- Impeaching a cop’s expert opinion on impairment by showing that the Federal NHTSA-recommended methods were not used.
- Proving a cop’s method of administering the Horizontal Gaze Nystagmus test is not generally accepted.
- How to block prosecution experts from testifying in low BAC cases that the defendant was mentally impaired even though he or she showed no signs of physical impairment.
- When to admit a prior conviction sentence enhancement allegation.
- How to circumvent the court’s lack of authority to grant a second offender work/DUI Program restricted license.
- Obtaining an ignition interlock restricted license prior to the end of the full suspension or revocation period.
- How to convince collection agencies to drop claims for emergency response costs.
- Many attorneys mistakenly think the DMV is requiring completion of a DUI Program prior to reinstatement of full driving privileges after a wet reckless conviction.
Radar and Speed Defenses
- How and when to assert jurisdictional speed trap defects.
- What to discover when airplanes or helicopters are used for speed enforcement.
- How to challenge radar-based speed trap violations of prima facie speed limits.
- How to block DMV hearing continuances without good cause, with 8-page motion.
- What to do when the DMV takes additional evidence in violation of Vehicle Code provisions.
- Why you should always discover form DS 393, and how to use it to block admission of police-drafted documents, with pattern discovery request.
REVISION 12 HIGHLIGHTS
This 2016 update of California Drunk Driving Law updates and expands the book many DUI defenders consider the best available.
Substantial additions were made to the following sections:
Chapter 1 Drunk Driving Offenses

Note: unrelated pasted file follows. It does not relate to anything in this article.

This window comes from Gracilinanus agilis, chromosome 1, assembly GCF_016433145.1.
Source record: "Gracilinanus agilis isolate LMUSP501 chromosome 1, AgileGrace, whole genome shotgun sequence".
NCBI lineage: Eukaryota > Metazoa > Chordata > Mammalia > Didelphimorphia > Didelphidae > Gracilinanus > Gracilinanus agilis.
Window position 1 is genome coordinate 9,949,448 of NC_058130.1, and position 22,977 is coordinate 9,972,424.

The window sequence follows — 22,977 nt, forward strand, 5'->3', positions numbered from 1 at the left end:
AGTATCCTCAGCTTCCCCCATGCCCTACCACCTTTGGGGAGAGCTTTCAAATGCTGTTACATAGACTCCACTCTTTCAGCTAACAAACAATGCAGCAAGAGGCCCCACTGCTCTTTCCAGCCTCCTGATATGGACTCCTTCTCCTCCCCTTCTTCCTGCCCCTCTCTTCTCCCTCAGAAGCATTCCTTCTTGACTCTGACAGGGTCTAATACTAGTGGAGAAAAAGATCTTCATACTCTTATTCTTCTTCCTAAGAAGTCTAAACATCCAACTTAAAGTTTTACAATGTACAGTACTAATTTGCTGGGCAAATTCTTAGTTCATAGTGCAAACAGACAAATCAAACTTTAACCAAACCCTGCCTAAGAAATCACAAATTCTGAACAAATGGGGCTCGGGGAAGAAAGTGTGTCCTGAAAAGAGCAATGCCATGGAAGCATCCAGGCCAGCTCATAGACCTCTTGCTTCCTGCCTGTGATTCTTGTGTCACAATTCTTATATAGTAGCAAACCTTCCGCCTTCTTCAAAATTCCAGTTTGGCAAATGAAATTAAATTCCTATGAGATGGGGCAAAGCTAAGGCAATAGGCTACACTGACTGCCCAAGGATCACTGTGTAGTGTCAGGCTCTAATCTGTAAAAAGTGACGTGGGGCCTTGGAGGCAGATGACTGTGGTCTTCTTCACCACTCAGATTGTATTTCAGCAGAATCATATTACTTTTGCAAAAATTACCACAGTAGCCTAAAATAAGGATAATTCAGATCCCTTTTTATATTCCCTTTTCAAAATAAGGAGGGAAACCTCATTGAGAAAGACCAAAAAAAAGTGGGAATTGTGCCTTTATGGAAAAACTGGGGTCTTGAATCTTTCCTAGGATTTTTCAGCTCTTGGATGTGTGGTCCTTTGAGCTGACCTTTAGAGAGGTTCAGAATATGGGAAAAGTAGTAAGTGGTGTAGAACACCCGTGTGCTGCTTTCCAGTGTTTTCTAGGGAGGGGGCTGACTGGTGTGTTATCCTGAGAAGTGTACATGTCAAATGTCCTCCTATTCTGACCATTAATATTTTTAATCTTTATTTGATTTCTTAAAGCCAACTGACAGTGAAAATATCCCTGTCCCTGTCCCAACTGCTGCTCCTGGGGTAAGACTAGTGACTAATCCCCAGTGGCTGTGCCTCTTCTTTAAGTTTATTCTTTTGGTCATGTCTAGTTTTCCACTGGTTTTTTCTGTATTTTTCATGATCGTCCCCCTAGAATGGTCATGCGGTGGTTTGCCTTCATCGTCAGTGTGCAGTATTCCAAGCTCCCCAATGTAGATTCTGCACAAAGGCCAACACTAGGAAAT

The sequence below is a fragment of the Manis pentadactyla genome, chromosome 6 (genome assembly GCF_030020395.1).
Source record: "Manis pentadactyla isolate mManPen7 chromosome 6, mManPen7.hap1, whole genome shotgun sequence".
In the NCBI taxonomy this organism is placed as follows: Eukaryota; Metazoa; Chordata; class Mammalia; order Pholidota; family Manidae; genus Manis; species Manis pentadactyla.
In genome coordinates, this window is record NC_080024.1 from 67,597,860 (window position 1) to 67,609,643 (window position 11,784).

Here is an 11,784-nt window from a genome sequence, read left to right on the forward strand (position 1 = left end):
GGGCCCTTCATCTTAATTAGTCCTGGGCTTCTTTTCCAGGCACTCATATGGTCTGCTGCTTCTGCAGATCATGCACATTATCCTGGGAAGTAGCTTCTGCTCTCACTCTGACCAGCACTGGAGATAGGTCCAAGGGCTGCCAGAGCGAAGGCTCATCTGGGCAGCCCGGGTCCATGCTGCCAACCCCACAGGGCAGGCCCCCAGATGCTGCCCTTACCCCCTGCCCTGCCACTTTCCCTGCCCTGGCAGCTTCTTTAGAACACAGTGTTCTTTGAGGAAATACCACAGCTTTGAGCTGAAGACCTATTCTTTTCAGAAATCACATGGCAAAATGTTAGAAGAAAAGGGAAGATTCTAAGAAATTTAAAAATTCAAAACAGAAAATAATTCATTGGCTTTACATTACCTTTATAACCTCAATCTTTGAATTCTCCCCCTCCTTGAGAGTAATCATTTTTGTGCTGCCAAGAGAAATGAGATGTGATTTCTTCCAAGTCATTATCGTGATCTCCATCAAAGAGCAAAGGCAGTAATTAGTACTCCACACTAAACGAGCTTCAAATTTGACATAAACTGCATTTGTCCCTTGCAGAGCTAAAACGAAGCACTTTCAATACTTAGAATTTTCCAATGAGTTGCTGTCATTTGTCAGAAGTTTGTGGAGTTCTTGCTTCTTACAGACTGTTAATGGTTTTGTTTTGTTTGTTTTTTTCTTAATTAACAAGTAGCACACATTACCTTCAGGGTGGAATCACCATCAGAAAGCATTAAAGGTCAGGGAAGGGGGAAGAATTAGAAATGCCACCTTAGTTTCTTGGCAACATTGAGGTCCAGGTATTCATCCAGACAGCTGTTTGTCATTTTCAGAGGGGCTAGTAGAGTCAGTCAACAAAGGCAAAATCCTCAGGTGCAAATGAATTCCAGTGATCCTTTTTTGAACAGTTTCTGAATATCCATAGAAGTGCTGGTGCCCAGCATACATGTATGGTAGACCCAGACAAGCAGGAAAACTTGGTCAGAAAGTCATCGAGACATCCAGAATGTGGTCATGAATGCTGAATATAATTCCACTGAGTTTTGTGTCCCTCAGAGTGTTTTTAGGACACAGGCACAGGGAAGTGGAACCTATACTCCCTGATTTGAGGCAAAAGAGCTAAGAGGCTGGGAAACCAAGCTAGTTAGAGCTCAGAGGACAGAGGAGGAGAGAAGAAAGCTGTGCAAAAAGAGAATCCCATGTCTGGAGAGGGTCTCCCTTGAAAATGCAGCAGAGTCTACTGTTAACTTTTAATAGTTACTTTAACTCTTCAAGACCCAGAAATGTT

- 1:12.1 Impairment to an Appreciable Degree
- 1:16 Under 21; Juveniles
- 1:16.4.1 Deferred Entry of Judgment on Juvenile Felony DUI
- 1:20 DUI Causing Injury
Chapter 3 Arraignment and Pretrial Matters
- 3:29.1 Finding of Factual Innocence
- 3:55 Diversion or Suspension of Proceedings
- 3:55.1 Military Misdemeanor Diversion
- 3:55.3 DEJ for Juveniles
- 3:62 Enforcing Plea Bargain Agreement
- 3:81 Requirements for Entry of Guilty, Nolo Plea, or Admission of Prior
Chapter 6 Other Pretrial Motions
- 6:32.10 Invocation of Right to Counsel Must Be Unambiguous
- 6:32.11 Hospital Confessions
Chapter 7 Search and Seizure
- 7:11.4.1 Obtaining Identification May Transform a Consensual Encounter into a Detention
- 7:20.34 Belief That Driver Has Suspended License
- 7:73.4 Lawful Consent as Exception to Warrant Requirement
- 7:74 Place and Manner of Drawing Blood Must Be Medically Reasonable
- 7:76 If Warrant Obtained It Need Not Be Produced
- 7:83.2 Inevitable Discovery / Independent Source
Chapter 9 Trial Defense of DUI in California
- 9:61.3 Opinion May Not Based on Assumptions Lacking Evidentiary Support
- 9:103.5.1 Right to Same Jury
Chapter 10 Punishment
- 10:26.2 First Offender and Multiple Offender DUI Programs
- 10:26.6.1 Peaceful Refusal Not Grounds For P.C. §148(a)(1) Conviction
- 10:26.19 Habitual Traffic Offender Designation
- 10:31.14 Proposition 47 and Reduction of Felonies to Misdemeanors
- 10:53.4 Reckless Driving Convictions
- 10:101.5 Juvenile Probation Conditions Relating to Cell Phones
- 10:114 Global Entry Program and TSA Pre-Check
Chapter 11 DMV Proceedings
- 11:122.3.8 Burden Shifting with Testing Procedure Flaws
- 11:167 APS Suspension and Revocation Orders Run Concurrently With Conviction-Triggering Suspensions
- 11:167.1 Meaning of Concurrently and Limitation on Credit Time in Refusal Cases
Chapter 13 Interstate Implications of Drunk Driving Convictions
- 13:18.2(a) Limitations on Non-Resident Relief
- 13:18.5 When Non-Resident Ordered to Complete California Licensed Program
Chapter 14 Restitution
- 14:30 Contesting Restitution
- 14:40 Restitution Assistance for Victims
- 14:49.7 Civil Judgment Survives Term of Probation Under P.C. 1214(b)
- 14:49.8 Juvenile Restitution Becomes a Money Judgment After Wardship W&I 730.6